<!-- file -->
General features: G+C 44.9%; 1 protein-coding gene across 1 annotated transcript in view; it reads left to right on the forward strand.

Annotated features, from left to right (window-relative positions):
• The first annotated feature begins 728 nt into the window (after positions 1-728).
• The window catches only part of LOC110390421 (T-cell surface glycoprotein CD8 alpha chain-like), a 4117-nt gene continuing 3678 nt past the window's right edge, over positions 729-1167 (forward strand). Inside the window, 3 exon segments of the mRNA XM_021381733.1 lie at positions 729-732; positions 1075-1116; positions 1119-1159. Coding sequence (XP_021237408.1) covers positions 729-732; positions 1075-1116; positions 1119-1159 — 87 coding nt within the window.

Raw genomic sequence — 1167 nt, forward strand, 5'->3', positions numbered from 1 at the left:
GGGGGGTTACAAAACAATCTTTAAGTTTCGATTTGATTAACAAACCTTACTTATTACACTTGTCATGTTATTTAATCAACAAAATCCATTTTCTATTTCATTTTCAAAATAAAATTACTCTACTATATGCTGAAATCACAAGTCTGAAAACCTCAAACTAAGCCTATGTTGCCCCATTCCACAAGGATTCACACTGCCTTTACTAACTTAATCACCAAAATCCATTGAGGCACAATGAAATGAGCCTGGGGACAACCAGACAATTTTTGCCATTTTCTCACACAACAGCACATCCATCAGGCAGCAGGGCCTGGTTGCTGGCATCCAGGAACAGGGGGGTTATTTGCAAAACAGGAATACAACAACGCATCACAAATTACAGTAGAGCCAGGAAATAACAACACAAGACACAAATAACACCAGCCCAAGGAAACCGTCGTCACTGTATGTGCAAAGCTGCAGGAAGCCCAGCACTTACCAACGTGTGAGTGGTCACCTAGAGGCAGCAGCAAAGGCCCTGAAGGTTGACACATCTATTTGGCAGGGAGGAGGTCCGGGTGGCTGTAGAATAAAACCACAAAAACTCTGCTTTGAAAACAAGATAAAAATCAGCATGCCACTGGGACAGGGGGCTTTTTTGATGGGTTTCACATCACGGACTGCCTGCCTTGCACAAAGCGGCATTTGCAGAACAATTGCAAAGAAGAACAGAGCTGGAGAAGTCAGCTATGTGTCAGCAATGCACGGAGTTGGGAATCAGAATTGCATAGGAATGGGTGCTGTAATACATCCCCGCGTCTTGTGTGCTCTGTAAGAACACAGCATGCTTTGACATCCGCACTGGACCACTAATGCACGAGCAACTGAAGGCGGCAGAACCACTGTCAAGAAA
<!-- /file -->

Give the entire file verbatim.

General features: G+C 44.9%; 1 protein-coding gene across 1 annotated transcript in view; it reads left to right on the forward strand.

Annotated features, from left to right (window-relative positions):
• The first annotated feature begins 728 nt into the window (after positions 1-728).
• The window catches only part of LOC110390421 (T-cell surface glycoprotein CD8 alpha chain-like), a 4117-nt gene continuing 3678 nt past the window's right edge, over positions 729-1167 (forward strand). Inside the window, 3 exon segments of the mRNA XM_021381733.1 lie at positions 729-732; positions 1075-1116; positions 1119-1159. Coding sequence (XP_021237408.1) covers positions 729-732; positions 1075-1116; positions 1119-1159 — 87 coding nt within the window.

Raw genomic sequence — 1167 nt, forward strand, 5'->3', positions numbered from 1 at the left:
GGGGGGTTACAAAACAATCTTTAAGTTTCGATTTGATTAACAAACCTTACTTATTACACTTGTCATGTTATTTAATCAACAAAATCCATTTTCTATTTCATTTTCAAAATAAAATTACTCTACTATATGCTGAAATCACAAGTCTGAAAACCTCAAACTAAGCCTATGTTGCCCCATTCCACAAGGATTCACACTGCCTTTACTAACTTAATCACCAAAATCCATTGAGGCACAATGAAATGAGCCTGGGGACAACCAGACAATTTTTGCCATTTTCTCACACAACAGCACATCCATCAGGCAGCAGGGCCTGGTTGCTGGCATCCAGGAACAGGGGGGTTATTTGCAAAACAGGAATACAACAACGCATCACAAATTACAGTAGAGCCAGGAAATAACAACACAAGACACAAATAACACCAGCCCAAGGAAACCGTCGTCACTGTATGTGCAAAGCTGCAGGAAGCCCAGCACTTACCAACGTGTGAGTGGTCACCTAGAGGCAGCAGCAAAGGCCCTGAAGGTTGACACATCTATTTGGCAGGGAGGAGGTCCGGGTGGCTGTAGAATAAAACCACAAAAACTCTGCTTTGAAAACAAGATAAAAATCAGCATGCCACTGGGACAGGGGGCTTTTTTGATGGGTTTCACATCACGGACTGCCTGCCTTGCACAAAGCGGCATTTGCAGAACAATTGCAAAGAAGAACAGAGCTGGAGAAGTCAGCTATGTGTCAGCAATGCACGGAGTTGGGAATCAGAATTGCATAGGAATGGGTGCTGTAATACATCCCCGCGTCTTGTGTGCTCTGTAAGAACACAGCATGCTTTGACATCCGCACTGGACCACTAATGCACGAGCAACTGAAGGCGGCAGAACCACTGTCAAGAAA